From the publisher: When Lionel Savage, a popular poet in Victorian London, learns from his butler that they're broke, he marries the beautiful Vivien Lancaster for her money, only to find that his muse has abandoned him. Distraught and contemplating suicide, Savage accidentally conjures the Devil, who appears at one of the society parties Savage abhors. The two hit it off: the Devil talks about his home, where he employs Dante as a gardener; Savage lends him a volume of Tennyson. But when the party's over and Vivien has disappeared, the poet concludes in horror that he must have inadvertently sold his wife to the dark lord. Newly in love with Vivian, Savage plans a rescue mission to Hell.
I thoroughly enjoyed The Gentleman, but caution anyone consider reading it that it is definitely not a Victorian novel. It’s more like a 21st century American novel framed by Victorian memes. The many words and actions that would not truly fit within Victorian times did not bother me because the novel does not take itself seriously and so I didn’t take it seriously either.
The book is just fun – I did not go looking for deep meaning. The plot, characters, and dialog are amusing. There were passages that appealed to the English major in me (“I have never known books or love ever to fail, so I don’t see why they’d do so now” (p. 144)) and others that tickled my sense of whimsy. The female characters are no shrinking violets, but modern women with their own strong opinions.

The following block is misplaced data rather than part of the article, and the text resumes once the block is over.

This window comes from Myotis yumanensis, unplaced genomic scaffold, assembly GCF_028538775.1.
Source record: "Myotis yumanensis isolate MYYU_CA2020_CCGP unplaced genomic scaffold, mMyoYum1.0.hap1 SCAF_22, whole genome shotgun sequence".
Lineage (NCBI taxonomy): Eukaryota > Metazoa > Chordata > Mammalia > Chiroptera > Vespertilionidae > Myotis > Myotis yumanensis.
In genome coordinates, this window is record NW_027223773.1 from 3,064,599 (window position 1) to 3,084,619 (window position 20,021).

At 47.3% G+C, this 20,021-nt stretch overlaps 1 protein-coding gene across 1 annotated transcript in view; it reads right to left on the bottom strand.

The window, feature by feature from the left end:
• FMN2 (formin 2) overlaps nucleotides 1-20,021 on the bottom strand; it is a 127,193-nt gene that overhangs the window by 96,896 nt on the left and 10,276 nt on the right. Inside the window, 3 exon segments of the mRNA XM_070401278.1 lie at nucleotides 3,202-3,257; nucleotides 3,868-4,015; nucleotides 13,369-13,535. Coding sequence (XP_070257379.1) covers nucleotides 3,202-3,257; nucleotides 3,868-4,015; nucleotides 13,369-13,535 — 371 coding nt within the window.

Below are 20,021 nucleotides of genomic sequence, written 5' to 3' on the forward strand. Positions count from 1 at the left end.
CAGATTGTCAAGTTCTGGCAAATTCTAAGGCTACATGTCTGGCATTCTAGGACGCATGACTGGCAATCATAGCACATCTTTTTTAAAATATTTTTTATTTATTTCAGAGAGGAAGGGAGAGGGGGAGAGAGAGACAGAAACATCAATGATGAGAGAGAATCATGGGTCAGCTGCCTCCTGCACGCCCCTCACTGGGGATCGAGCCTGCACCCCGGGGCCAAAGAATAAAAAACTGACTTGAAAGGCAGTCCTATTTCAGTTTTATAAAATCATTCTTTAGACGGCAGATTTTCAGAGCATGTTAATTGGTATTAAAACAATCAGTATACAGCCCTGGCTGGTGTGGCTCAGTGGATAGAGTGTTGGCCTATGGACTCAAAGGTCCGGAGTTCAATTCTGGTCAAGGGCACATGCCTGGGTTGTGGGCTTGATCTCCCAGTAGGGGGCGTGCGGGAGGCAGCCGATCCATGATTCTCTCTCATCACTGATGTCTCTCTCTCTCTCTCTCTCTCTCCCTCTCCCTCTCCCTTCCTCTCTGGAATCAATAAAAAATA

The book is narrated by poet Savage, with occasional footnotes by his editor, a relative of Savage’s wife with whom relations are strained. I found the editor’s notes annoying at first, but eventually they grew on me, as did the character of the editor. The author enjoys poking fun at stereotypes – of the blustery Adventurer, the eccentric Inventor, the competent Butler, and the Devil himself. A lot happens – and nothing much happens at all.
I can imagine that some readers will despise The Gentleman. For example, while writing a poem, Savage tries desperately to make the word “Devil” one syllable, and this becomes a running joke of the sort you either find funny or deeply annoying.
Recommended to people who like nonsense and sweet books that are a little off.
The Galesburg Public Library owns The Gentleman, which is Forrest Leo’s first novel.
PS: The publisher does the author no favors by comparing the book to Wodehouse, as that sets up expectations that cannot possibly be met. Don’t pick this up expecting Wodehouse.